Sunday: XNA HitIt game
Sunday was the big challenge, because I am completely new to XNA, so I really had no idea if we were able to get a game up and running in just one day. The task was to write a game called HitIt, which most prople probably know. The idea is simply that some objects, in this case fish, fall from the top of the screen and they you have to tap them before they fall out at the bottom.
Building that kind of game in a day turned out to be very doable. It was a lot of fun to play around with and not at all as painfull as a thought it might have been.
Project template and content
There is a basic XNA Phone game template in the toolkit, which gives what you need to start. When you create a new solution it gives you two projects – one for the game itself, and one for content.
So step 1 was to find some images, sounds and fonts to include in the content project. We were provided with what we needed, which was a few wave files, some jpeg files and two spritefonts. A spritefont is just a little piece of XML that describes a font to be used.
The basic lifecycle and structure of a game
Building a game requires you to know a few concepts. Basically the game runs in what is called a gameloop, where the entrypoint class which inherits from Game which has Initialize, LoadContent, Update and Draw methods. These methods are called in turn and with the last two being called over and over again as long as the game is running.
In the LoadContent method you, as the name emplies, load the content which can be types like Texture2D, SoundEffect and SpriteFont. Update is then where you calculations and logic to control the flow of the game.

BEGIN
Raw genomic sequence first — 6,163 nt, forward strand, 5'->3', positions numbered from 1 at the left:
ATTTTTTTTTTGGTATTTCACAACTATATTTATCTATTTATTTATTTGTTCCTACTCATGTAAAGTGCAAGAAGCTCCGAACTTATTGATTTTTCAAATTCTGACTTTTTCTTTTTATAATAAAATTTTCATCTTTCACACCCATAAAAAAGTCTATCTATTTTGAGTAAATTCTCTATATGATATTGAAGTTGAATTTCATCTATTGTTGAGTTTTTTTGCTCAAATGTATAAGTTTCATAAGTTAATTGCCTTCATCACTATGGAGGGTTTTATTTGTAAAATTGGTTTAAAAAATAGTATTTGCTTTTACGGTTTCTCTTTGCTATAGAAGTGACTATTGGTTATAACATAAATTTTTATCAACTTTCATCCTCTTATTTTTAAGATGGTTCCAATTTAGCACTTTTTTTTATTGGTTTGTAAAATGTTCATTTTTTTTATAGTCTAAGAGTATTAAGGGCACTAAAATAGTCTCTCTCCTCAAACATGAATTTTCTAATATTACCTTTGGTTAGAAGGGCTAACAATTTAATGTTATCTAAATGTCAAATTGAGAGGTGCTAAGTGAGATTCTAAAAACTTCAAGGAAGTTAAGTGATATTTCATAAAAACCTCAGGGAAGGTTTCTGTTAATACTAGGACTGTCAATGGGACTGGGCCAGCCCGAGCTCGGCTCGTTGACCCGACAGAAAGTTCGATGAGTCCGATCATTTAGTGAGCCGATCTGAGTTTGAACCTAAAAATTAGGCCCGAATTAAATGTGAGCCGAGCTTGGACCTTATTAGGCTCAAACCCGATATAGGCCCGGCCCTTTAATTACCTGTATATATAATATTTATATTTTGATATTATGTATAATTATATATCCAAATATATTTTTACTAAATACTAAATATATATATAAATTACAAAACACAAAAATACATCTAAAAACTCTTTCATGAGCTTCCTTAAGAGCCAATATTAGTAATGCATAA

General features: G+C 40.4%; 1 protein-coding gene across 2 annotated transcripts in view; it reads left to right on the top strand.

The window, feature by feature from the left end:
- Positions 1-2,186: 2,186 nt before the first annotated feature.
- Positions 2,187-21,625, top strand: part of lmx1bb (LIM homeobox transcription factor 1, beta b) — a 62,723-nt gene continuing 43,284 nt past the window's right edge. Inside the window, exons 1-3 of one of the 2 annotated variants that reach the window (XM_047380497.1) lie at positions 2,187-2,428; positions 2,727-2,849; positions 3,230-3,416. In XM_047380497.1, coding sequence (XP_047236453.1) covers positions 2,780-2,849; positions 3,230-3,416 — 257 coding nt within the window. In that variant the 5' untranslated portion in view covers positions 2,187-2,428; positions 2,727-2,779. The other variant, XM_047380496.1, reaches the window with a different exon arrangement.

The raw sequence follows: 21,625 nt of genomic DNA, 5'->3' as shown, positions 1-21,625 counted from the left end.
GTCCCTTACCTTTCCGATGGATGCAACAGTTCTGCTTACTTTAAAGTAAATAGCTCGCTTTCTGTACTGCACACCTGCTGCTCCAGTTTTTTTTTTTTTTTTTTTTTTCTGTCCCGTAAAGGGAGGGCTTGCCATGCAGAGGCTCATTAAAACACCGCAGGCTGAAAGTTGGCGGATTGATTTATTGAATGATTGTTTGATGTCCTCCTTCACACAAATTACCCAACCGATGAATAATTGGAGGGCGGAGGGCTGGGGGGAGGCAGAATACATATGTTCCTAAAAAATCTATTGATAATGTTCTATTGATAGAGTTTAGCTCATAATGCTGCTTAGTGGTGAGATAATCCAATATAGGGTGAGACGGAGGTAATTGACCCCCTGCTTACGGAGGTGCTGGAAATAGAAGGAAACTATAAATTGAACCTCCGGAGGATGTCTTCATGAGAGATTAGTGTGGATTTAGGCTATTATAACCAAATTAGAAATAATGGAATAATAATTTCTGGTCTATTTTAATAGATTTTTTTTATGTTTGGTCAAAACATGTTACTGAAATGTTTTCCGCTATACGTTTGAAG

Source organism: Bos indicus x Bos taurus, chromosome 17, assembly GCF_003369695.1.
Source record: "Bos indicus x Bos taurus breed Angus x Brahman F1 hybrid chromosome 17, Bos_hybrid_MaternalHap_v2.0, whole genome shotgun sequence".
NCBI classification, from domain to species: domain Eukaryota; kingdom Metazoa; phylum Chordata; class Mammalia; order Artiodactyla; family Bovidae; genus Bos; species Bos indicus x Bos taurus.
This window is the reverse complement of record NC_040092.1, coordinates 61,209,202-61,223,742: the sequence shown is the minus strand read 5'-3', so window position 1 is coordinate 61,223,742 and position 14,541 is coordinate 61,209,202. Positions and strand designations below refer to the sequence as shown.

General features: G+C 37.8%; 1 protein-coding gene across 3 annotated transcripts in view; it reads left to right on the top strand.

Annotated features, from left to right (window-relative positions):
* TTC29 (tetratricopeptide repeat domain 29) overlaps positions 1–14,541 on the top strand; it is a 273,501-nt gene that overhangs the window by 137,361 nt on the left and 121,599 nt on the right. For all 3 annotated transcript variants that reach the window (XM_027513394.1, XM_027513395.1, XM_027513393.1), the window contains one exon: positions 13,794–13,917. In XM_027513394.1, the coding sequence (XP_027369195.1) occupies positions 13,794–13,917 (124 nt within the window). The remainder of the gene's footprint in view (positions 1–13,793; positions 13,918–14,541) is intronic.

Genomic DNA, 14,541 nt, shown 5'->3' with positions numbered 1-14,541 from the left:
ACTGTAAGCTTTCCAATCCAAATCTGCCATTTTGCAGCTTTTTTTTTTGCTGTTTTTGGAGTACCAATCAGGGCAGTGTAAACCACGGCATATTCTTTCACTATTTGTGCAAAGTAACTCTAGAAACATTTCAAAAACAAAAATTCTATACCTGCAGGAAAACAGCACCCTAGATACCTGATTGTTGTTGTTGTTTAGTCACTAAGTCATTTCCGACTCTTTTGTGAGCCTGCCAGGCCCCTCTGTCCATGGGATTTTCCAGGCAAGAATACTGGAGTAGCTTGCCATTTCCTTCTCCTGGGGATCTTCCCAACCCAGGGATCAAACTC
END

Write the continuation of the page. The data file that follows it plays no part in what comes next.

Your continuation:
The Draw method handles drawing the elements. This is done using an object called a SpriteBatch, which has Begin and End methods that are called before and after all the content is written. This way everything between the Begin and End is written in one batch. So to draw content you simply use either Draw or DrawString on the SpriteBatch class. These have a bunch of overloads that take the content objects as well as paramaters that describe where content should be rendered, which color to use, rotation etc. Placing elements is done using Vector2D objects or Rectangles – so for complex games this is where the math begins to hurt you :)
Conclusion on the tools and the codecamp
It has been two very fun and very different days, that have given me a pretty good idea of what it takes to build apps and games for the Windows Phone 7 Platform. I had an expectation that it would be easy to get started for developers who have existing knowledge of the .NET platform, and it really was. I am always afraid to have high hopes, because its the best way to make sure you are let down, but I really don’t feel like I ran into any nasty surprises.
The codecamp itself was also a lot of fun. Two days with nice people, good questions and Microsoft sponsored pizza is pretty hard to complain about :)
So where is my freakin' phone – release it allready!!